Business Irish

Sunday 21 January 2018

We must outperform UK on investment, says IBEC boss

Danny McCoy
Danny McCoy
John Mulligan

John Mulligan

Ireland must match and outperform the UK in its efforts to attract investment ahead of Britain's planned referendum in 2017 to decide its EU membership, the head of business group IBEC has said.

Speaking in Dublin yesterday, IBEC chief executive Danny McCoy said that Irish business wants a strong European Union with the UK as a member.

"But if EU relations are to be recast, now is the time to make sure that Ireland doesn't lose out," he said.

"The best each way bet on an in or out vote is by advocating and supporting necessary EU reform, while at the same time competing successfully to ensure that we don't fall behind the UK when it comes to attracting investment and selling into UK, European and international markets," Mr McCoy added.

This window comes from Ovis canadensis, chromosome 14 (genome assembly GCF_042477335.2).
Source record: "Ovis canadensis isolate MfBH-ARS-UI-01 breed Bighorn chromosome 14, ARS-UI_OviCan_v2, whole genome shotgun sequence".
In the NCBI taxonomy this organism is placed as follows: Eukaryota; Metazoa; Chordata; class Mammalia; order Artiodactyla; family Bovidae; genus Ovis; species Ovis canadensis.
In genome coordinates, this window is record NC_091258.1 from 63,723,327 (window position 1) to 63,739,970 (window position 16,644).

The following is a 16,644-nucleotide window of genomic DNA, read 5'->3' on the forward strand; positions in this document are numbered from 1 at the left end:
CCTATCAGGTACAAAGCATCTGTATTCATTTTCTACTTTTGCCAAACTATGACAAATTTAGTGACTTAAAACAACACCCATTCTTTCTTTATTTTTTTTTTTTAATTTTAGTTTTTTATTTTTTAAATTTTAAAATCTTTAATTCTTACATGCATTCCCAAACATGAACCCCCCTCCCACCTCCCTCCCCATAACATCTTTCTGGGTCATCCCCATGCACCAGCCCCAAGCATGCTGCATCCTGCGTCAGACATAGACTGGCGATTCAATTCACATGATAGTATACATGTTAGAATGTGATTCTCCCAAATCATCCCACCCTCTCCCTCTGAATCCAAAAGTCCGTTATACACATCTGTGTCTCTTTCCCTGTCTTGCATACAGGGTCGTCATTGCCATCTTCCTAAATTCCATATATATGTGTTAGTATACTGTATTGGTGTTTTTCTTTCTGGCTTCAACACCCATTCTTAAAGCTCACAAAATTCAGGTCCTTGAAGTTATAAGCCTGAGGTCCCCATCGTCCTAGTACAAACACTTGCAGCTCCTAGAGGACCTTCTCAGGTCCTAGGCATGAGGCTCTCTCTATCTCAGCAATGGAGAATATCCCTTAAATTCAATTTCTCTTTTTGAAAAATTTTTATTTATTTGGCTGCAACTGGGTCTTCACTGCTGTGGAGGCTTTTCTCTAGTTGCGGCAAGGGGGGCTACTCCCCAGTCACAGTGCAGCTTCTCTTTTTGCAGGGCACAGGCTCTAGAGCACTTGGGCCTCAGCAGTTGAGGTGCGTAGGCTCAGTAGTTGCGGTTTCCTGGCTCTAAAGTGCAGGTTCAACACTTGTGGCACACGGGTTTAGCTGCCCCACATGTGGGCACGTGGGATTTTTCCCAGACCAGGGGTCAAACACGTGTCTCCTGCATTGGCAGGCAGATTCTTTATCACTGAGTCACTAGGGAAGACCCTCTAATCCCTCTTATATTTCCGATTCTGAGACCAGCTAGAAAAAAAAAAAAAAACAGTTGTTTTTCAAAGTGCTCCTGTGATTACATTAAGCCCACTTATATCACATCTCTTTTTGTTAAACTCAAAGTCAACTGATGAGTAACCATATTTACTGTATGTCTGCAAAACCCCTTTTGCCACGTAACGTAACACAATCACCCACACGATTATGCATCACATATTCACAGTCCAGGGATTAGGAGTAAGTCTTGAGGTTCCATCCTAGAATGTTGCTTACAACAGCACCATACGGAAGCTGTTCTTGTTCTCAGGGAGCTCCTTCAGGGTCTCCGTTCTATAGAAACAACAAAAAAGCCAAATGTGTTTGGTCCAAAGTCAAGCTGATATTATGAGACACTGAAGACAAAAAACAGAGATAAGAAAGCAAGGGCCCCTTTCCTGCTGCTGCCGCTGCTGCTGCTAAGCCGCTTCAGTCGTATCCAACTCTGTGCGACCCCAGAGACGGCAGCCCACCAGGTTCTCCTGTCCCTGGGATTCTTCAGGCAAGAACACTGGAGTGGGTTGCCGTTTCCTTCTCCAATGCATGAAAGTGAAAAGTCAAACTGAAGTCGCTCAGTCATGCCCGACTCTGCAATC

British Prime Minister David Cameron has pledged to hold a referendum in 2017 to allow people to decide whether or not the UK will continue to be an EU member. The UK is Ireland's largest recipient of service exports and around a third of goods imported by Ireland are from the UK.

Earlier this month, Mr Cameron told the Confederation of British Industry annual conference in London, that he could swing a 'yes' vote to remaining within the EU. He denied he was playing politics by promising to hold the referendum.

"We haven't made the argument enough about why Europe matters and frankly there are lots of things in the EU that badly need reform," Mr Cameron told the CBI.

"It is too costly, it is not flexible enough, it doesn't help our competitiveness enough. It needs to change."

Mr McCoy said yesterday that the EU needed to "renew its priorities" in light of the continuing challenge from Asian economies.

"It must be outward-looking, signing more trade deals and breaking down trade barriers," he said. "The EU has already signed free trade deals with nearly 50 partners, giving Irish firms access to €18 trillion worth of markets around the globe."

But he said there had to be "greater urgency" in such moves by the EU.

"The UK debate and its drive for investment must be a wake-up call for Ireland, for the government and for business alike," he added.

Irish Independent

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